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Take, for example, this Rumson carriage house.   When the new owners took possession they brought with them the husband’s significant modern art collection and his design sense which was perhaps a bit formal, while the wife was angling for an up-dated, yet comfortable, elegant, yet child-friendly end of the spectrum.

First thing they did was transform what had been a formal living room into a lively gallery of amazing art, complemented by a modicum of seating.  The idea was to marry comfort with spare and sleek.  They wanted room where the art could shine, adults enjoy a cocktail and their three children to romp–the walled off living room, like husbands who don’t decorate, a thing of the past.

For a while it was perhaps it was a bit too stark but once they replaced a burnished hunk of copper coffee table with this painted wooden table from British Cottage the living room finally came together.
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The modern, copper coffee table that was in the living room happily found a new home in the family room where it compliments the metal work on the fireplace and anchors the massive leather couch.
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(I’m not sure whose idea was the basketball hoop over the fireplace in the family room–we would have loved this when we were kids).  They added a couple of custom Hickory White side chairs in navy plaid from British Cottage that swivel so you can either have a conversation or watch the game on the television on the wall opposite the couch.

Perhaps my favorite room is the dining room.  They kept the previous owner’s chandelier–from the days when the house was decorated in an over-the-top chateau style–and it looks pretty and romantic.  The husband was quite sure how he wanted the custom British Cottage table to look, striking and vibrant in dark oak which works beautifully with the linen-like but really Sunbrella slipcovered sidechairs chosen by his wife. The plain white walls and woodwork were a bold choice in this time of paint the world fifty shades of grey but it really lets the art and the architecture shine.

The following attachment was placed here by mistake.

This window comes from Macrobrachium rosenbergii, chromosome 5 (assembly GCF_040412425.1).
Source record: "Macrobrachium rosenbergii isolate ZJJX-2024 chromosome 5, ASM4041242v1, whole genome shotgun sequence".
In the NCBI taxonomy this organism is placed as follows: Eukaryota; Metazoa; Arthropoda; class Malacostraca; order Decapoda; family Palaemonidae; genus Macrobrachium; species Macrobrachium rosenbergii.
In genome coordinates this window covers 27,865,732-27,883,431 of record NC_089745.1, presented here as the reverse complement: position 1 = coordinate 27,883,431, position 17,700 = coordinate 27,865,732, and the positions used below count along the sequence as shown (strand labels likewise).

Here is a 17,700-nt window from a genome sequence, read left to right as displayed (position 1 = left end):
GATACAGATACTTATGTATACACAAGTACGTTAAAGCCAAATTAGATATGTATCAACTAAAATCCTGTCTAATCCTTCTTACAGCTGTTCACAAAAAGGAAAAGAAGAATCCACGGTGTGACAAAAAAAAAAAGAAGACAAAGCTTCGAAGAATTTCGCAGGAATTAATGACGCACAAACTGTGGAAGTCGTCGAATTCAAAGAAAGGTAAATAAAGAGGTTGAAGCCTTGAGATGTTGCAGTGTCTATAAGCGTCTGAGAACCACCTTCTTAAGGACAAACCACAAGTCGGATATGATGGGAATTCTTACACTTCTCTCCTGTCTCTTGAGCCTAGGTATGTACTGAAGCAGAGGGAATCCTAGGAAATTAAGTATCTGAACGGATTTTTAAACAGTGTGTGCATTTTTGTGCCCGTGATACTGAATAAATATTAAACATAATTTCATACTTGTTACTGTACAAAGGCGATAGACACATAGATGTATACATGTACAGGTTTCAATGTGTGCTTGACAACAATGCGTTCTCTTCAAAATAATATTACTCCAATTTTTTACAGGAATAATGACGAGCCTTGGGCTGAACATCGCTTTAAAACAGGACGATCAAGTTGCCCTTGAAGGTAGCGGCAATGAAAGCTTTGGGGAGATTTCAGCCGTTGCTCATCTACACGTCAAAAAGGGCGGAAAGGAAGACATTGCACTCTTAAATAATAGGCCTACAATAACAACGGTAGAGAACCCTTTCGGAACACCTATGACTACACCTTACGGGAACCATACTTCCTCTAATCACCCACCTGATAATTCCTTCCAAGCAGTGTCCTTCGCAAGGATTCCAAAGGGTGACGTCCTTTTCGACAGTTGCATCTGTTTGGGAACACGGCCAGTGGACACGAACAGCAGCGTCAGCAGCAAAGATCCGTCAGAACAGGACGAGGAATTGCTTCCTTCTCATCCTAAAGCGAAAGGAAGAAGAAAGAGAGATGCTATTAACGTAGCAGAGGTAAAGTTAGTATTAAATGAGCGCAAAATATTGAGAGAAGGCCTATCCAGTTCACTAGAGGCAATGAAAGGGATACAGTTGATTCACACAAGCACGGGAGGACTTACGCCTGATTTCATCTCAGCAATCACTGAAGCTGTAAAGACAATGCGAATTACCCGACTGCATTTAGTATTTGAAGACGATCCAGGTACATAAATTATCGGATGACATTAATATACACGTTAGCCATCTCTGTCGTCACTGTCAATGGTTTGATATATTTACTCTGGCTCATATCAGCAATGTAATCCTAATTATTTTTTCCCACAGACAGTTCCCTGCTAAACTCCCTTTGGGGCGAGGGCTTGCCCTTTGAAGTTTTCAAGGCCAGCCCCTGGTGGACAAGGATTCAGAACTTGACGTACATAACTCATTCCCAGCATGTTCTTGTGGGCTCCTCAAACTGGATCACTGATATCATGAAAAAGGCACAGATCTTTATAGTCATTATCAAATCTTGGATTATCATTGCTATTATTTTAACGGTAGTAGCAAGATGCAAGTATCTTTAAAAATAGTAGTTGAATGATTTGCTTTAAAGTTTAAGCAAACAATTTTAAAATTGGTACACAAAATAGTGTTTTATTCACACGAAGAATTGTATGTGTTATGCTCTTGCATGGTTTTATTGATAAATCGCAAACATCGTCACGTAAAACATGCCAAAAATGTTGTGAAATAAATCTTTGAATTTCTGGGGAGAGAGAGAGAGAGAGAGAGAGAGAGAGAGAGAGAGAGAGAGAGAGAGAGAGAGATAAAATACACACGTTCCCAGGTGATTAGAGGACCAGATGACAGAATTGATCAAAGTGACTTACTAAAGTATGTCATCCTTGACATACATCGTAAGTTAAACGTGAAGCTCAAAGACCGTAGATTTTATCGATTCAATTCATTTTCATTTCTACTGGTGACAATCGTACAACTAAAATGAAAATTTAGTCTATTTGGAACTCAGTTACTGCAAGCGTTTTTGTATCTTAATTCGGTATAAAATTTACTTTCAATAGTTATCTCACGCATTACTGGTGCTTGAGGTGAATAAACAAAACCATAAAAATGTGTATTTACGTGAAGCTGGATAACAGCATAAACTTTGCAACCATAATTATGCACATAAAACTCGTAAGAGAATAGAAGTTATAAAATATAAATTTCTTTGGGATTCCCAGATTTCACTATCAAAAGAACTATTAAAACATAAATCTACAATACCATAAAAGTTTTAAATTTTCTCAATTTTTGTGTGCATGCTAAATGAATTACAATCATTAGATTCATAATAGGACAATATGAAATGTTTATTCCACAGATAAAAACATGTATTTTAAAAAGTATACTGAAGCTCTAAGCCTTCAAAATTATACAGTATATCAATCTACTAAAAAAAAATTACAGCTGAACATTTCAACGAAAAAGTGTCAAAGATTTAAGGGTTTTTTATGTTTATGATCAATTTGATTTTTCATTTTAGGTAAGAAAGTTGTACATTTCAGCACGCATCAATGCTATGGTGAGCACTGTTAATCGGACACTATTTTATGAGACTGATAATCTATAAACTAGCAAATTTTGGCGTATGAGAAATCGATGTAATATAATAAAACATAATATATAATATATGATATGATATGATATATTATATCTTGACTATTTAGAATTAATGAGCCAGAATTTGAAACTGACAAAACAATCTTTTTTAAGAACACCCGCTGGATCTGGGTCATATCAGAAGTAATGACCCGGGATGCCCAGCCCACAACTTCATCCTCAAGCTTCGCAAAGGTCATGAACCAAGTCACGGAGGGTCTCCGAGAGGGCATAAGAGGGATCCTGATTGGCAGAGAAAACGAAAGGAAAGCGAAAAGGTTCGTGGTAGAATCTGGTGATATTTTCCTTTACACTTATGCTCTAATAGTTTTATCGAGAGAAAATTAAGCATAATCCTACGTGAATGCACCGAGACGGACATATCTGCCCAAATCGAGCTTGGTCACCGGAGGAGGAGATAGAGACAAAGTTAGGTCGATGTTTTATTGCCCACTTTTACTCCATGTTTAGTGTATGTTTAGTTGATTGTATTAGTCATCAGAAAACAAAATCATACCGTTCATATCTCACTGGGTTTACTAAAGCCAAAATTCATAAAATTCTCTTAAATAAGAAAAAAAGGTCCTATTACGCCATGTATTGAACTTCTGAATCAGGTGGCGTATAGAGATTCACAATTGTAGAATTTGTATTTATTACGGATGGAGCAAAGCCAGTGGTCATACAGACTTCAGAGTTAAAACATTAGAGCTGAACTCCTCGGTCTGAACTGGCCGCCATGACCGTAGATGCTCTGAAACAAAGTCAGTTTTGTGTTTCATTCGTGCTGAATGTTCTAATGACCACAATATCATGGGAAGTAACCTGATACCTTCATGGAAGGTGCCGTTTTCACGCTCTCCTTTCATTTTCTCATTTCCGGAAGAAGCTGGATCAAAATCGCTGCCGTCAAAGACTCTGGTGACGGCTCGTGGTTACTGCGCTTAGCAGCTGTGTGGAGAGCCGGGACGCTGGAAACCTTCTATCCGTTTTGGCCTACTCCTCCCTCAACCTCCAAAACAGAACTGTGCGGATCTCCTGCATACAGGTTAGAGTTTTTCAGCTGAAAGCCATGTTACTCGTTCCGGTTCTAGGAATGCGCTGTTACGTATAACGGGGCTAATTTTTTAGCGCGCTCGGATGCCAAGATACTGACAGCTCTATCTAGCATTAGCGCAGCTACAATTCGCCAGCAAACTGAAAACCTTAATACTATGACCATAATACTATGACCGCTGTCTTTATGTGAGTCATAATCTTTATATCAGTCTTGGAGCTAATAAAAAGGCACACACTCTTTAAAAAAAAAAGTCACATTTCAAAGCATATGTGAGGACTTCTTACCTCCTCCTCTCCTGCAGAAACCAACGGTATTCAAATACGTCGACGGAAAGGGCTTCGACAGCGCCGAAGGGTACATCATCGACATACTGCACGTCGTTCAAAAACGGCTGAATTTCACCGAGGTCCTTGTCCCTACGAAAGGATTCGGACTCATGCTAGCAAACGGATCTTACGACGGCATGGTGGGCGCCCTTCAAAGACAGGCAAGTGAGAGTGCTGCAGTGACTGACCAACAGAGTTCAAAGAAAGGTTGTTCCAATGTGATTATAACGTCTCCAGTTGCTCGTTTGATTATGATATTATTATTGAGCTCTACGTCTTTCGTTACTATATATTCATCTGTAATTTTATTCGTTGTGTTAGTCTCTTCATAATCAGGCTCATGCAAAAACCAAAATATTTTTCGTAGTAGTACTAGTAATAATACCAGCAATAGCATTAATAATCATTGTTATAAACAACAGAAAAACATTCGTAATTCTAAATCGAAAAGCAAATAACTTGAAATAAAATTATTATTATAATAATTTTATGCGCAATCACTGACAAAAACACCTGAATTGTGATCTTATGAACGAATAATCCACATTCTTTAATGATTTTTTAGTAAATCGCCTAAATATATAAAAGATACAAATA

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We’ve been making house calls to this home for the last couple of years and every time we go it looks better and better.  I think every nook and cranny  has engaged the attention of both spouses and each has allowed the other their vision creating a lovely, family friendly home in the process.  Not easy.

 

Our New Shipment has Arrived!

View the New Arrivals on the Web Site.

Beef Goulash Recipe

Antique Pine Nightstands
A glimpse of the new shipment

For thirty years Keith and I have traveled to Europe to buy container loads of antique–primarily pine–furniture.  We started in England, then went to Holland, Denmark and finally Hungary purchasing hundreds of items to sell in our Red Bank, NJ furniture store.  At some point we started adding furniture made from old wood, and then new wood, to meet customer demand for specific items.  When our factory in England went bust after one recession or another—our Hungarian supplier of antique pine started building for us.

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At the factory in Hungary

The big news this year is that we are now producing our own line of furniture made with weathered oak to meet the demand for the grey, drift-woody tone that originated in Belgium but has been happily adopted by the savvy American furniture buyer.

grey oak coffee table
Grey oak coffee table
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51″ round oak table
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73″ grey oak table

In addition to the oak items we  are also introducing a whitewashed pine finish:

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All the new items meant long days of hard work, figuring out what to make and how–but eventually dinner time would roll around.  One of our favorite restaurants in Eger is called Feherszarvas Vadasztanya.   The food served there is rustic and hardy, and we always make sure to fill up on the Beef Goulash.



Love this menu!
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Beef Goulash

Cut a couple of pounds of well-larded chuck steak into chunks and toss with 2 tablespoons FRESH paprika (not the stuff that has been sitting around for the last couple of years),  a tablespoon of flour, a pinch of salt and a sprinkle of caraway seeds–if you have them.